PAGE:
Ask Amy: Adoption complicates clan’s wedding plans

Dear Amy: My biological great-aunt and uncle adopted me when I was 2 years old. I am now 20, and I’m planning my wedding. My adoptive parents are my world, and I couldn’t be more grateful to them.

I have a very close relationship with my mom, and plan on including her in my wedding, just as anyone normally would.

Because it was an open adoption and my adoptive parents are my great-aunt and uncle, I do know my biological mom.

She and I have more of a friendly bond than a mother/daughter bond. I am getting married next year, and I want to include her somehow, but my adoptive mom gets jealous and hurt about certain things when it comes to including her.

How can I incorporate my biological mom, but not hurt my adoptive mom’s feelings?

Also, should I give my biological mom a corsage to wear?

I’m not sure what to do.

— Unsure Bride

Dear Unsure: This is tricky, because all of your parents are also related to one another (I take it that one of your biological parents would be your parents’ niece or nephew). There is no doubt a lot of challenging history there, before and after your birth and adoption.

In my opinion, you should invite your biological mother to the wedding, and give her a seat in the front row, along with other family members. Yes, it would be nice for you to give her a corsage.

Weddings are highly charged events; feelings and insecurities are heightened in anticipation. Communicate with your parents honestly and as soon as possible, letting them know what your plans are, giving them time to adjust.

Consider having both of your (adoptive) parents — not just your dad — walk you down the aisle to formally present you to your prospective spouse. They deserve that honor.

Understand that your mom might feel threatened, jealous, and upset, no matter what plan you present. Affirm her feelings, saying: “I know this is hard, but there is no question in my mind about who my ‘real’ parents are — you two! I hope you can keep that in mind and help me by being friendly to my biological mom during the events. It’s hard on me, too, but I’m trying to do the right thing.”

Dear Amy: “Carrie” and I met at work a few years ago.

She’s well-known, but for some reason, has no “real” friends. As I got to know her better, I realized that she is needy and selfish, the kind of person who has no trouble asking for things, but who doesn’t reciprocate.

When we hung out, it was always at the location she wanted. I’d have to take pictures of her for her Instagram (dozens at a time, in different locations!) and she would always keep me waiting.

Over the last two years, I’ve been trying to ice her out, but she has not taken the hint, confronting me when I haven’t included her in

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Ask Amy: Adopted bride mulls biological mom’s place at wedding

Dear Amy: My biological great-aunt and uncle adopted me when I was 2 years old. I am now 20, and I’m planning my wedding. My adoptive parents are my world, and I couldn’t be more grateful to them.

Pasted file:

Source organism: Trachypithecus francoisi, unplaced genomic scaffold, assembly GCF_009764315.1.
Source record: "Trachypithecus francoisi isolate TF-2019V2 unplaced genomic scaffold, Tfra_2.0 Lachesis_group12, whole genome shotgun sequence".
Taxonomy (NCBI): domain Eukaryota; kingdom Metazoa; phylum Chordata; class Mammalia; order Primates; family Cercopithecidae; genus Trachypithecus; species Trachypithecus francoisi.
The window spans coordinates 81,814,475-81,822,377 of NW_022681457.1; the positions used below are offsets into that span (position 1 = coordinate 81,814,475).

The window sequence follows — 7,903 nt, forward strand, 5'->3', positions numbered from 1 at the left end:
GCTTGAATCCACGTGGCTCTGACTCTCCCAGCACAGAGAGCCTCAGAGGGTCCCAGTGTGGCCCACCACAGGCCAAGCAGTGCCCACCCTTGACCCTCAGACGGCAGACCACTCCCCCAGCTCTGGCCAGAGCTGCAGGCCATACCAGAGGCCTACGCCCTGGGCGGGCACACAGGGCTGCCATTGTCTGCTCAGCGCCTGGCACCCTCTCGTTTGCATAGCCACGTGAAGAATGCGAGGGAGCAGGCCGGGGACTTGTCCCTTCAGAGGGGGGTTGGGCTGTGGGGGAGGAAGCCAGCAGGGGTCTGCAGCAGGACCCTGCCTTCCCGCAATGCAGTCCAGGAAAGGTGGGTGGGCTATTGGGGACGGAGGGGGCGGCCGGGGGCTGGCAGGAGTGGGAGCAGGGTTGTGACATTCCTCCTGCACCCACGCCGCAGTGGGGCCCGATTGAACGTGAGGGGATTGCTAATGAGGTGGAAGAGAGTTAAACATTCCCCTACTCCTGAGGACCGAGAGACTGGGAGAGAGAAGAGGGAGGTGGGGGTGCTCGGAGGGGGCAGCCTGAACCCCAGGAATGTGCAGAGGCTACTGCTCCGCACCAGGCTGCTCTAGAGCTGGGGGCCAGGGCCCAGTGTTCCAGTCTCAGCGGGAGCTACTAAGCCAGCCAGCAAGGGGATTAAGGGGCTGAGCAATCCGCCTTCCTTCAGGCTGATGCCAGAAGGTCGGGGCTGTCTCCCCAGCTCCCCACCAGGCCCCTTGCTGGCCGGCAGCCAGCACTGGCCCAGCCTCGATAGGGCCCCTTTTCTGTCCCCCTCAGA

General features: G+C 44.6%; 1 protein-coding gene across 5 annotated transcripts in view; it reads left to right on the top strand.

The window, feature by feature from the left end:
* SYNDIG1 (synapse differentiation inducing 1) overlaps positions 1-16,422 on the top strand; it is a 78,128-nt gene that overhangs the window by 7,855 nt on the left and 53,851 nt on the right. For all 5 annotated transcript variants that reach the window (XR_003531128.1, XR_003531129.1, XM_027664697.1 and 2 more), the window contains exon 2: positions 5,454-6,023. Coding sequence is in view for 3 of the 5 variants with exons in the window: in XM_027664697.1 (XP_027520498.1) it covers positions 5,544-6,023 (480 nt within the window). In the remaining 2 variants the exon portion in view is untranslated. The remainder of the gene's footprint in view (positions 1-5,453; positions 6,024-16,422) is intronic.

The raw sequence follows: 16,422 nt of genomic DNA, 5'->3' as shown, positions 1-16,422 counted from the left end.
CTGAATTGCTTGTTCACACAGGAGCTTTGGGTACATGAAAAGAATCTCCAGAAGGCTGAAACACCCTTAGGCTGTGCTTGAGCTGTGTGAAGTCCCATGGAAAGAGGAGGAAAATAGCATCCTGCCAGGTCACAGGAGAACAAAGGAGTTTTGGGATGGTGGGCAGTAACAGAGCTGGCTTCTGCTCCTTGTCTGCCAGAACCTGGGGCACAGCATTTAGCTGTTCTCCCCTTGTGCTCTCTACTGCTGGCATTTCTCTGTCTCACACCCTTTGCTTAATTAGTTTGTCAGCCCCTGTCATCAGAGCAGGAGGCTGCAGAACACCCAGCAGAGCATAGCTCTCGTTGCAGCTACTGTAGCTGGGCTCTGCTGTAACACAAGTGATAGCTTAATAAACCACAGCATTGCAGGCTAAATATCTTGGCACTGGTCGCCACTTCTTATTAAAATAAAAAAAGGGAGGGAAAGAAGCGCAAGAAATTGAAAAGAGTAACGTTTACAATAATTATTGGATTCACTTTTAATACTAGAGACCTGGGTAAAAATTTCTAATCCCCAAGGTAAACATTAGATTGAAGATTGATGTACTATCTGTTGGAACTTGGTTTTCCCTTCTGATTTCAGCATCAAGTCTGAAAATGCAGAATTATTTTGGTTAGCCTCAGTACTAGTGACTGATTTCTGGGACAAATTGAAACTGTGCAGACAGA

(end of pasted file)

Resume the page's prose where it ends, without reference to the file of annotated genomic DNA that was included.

I have a very close relationship with my mom, and plan on including her in my wedding, just as anyone normally would.

Because it was an open adoption and my adoptive parents are my great-aunt and uncle, I do know my biological mom.

She and I have more of a friendly bond than a mother/daughter bond. I am getting married next year, and I want to include her somehow, but my adoptive mom gets jealous and hurt about certain things when it comes to including her.

How can I incorporate my biological mom, but not hurt my adoptive mom’s feelings?

Also, should I give my biological mom a corsage to wear?

I’m not sure what to do.

— Unsure Bride

Dear Unsure: This is tricky, because all of your parents are also related to one another (I take it that one of your biological parents would be your parents’ niece or nephew). There is no doubt a lot of challenging history there, before and after your birth and adoption.

In my opinion, you should invite your biological mother to the wedding, and give her a seat in the front row, along with other family members. Yes, it would be nice for you to give her a corsage.

Weddings are highly charged events; feelings and insecurities are heightened in anticipation. Communicate with your parents honestly and as soon as possible, letting them know what your plans are, giving them time to adjust.

Consider having both of your (adoptive) parents — not just your dad — walk you down the aisle to formally present you to your prospective spouse. They deserve that honor.

Understand that your mom might feel threatened, jealous, and upset, no matter what plan you present. Affirm her feelings, saying: “I know this is hard, but there is no question in my mind about who my ‘real’ parents are — you two! I hope you can keep that in mind and help me by being friendly to my biological mom during the events. It’s hard on me, too, but I’m trying to do the right thing.”

Dear Amy: “Carrie” and I met at work a few years ago.

She’s well-known, but for some reason, has no “real” friends. As I got to know her better, I realized that she is needy and selfish, the kind of person who has no trouble asking for things, but who doesn’t reciprocate.

When we hung out, it was always at the location she wanted. I’d have to take pictures of her for her Instagram (dozens at a time, in different locations!) and she would always keep me waiting.

Over the last two years, I’ve been trying to ice her out, but she has not taken the hint, confronting me when I haven’t included her in